Padaung Karen Reserve, Thailand
Why it’s controversial: Exploitation
Thailand has an estimated 1.2 million hill tribesmen, but rights groups like Plan International say of those, some 500,000 are not considered Thai citizens, excluding them from owning land, voting or accepting state-funded health care. One such group, the Padaung Karen (inaccurately referred to as the “longneck” women), live in an artificial hill tribe village near Chiang Rai set up purely for the purpose of tourism. The women are fitted with brass rings that deform their chests and shoulders to give off the illusion of an abnormally long neck. Some say tourism provides them with a way of preserving their culture, while others claim the industry exploits these stateless women in exchange for tourism dollars (most of which go to the Thai tour operators). Whether or not these women have the freedom to leave there situation is yet another matter altogether.
Machu Picchu, Peru
Why it’s controversial: Structural damage
Machu Picchu is, by far, Peru's most popular tourist attraction and a major foreign exchange earner for the country, but many believe it already receives more visitors than the crumbling structure can handle. Currently, officials allow some 2,500 tourists daily, and most make the trek to the 8,200-foot-high wonder either by foot or train from the town of Cusco, the former capital of the Inca Empire. Visitor numbers have grown steadily by about 6 percent each year, and, with each footstep, the citadel has slowly eroded. The Unesco World Heritage Site has come under criticism from the U.N. body for allowing uncontrolled access. In 2008, the World Heritage team said Machu Picchu had "urgent problems with deforestation, the risk of landslides, uncontrolled urban development and illegal access to the sanctuary." The agency reiterated those concerns again in May 2012. The "Lost City of the Incas," it said, has become "a victim of its own success."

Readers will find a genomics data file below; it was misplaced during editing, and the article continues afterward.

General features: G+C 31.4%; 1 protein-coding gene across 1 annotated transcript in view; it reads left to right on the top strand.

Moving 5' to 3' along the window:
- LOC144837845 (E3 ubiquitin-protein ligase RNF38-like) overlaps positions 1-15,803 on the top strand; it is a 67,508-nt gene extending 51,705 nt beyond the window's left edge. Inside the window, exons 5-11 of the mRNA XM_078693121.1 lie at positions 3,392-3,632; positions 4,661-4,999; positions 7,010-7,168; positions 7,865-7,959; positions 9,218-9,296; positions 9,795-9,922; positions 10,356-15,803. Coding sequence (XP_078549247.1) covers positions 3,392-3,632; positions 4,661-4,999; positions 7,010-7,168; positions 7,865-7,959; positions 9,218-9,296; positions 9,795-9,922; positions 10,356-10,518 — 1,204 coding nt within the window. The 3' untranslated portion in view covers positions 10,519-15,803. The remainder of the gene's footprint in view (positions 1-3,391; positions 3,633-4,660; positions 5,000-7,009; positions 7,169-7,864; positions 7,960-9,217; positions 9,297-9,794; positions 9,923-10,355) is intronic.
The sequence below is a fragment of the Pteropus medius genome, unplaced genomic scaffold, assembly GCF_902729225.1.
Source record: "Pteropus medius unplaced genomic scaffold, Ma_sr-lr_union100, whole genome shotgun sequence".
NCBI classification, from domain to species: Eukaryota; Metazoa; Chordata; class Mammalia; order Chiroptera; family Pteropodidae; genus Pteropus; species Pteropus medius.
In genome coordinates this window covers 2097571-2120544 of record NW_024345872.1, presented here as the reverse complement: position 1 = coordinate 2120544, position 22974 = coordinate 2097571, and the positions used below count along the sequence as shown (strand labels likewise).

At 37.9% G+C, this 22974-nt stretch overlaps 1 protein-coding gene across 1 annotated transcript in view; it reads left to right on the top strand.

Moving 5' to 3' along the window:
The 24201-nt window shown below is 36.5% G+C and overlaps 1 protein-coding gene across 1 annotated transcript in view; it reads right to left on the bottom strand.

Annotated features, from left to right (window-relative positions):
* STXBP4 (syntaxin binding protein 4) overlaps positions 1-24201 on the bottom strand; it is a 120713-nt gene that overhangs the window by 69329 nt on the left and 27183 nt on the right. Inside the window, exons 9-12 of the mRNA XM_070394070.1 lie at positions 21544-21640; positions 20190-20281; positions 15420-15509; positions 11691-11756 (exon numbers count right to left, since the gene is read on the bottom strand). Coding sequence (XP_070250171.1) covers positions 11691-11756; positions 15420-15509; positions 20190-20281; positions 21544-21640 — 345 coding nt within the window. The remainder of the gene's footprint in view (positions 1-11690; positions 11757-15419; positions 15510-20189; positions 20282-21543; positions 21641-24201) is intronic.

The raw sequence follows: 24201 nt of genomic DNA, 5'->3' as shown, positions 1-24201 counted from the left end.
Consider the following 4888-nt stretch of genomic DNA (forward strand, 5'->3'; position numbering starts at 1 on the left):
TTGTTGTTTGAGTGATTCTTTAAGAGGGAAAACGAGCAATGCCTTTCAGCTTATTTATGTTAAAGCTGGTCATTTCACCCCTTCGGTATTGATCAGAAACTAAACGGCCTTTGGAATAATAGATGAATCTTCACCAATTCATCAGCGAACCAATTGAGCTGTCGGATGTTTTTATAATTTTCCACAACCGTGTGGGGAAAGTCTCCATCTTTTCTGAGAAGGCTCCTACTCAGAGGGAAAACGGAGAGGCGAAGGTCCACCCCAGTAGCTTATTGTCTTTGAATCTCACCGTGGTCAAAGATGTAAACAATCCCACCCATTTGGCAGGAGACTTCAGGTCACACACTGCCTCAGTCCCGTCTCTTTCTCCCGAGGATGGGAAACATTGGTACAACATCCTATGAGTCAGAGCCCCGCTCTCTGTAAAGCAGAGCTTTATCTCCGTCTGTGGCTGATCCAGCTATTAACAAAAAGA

Dharavi Slum, India
Why it’s controversial: Voyeurism
The streets are filthy, the smell is horrific and there’s certainly no Starbucks. So why is Mumbai’s Dharavi slum so popular with tourists? Perhaps “Slumdog Millionaire” had something to do with it. Dharavi features prominently in the film and was home of many of its child actors. Jam-packed with every inconvenience tourists typically avoid, this massive slum has become the main attraction of numerous tours that show the industrial and residential sections and explain the challenges faced by India’s lower class -- all for about $11. While revenues from the tours are said to go directly back into the community, many have questioned the ethics of paying money to see India’s poorest go about their daily struggles. As one New York Times op-ed put it: “[The tourists] get great photos, we lose a piece of our dignity.”
Vang Vieng, Laos
Why it’s controversial: Tourist deaths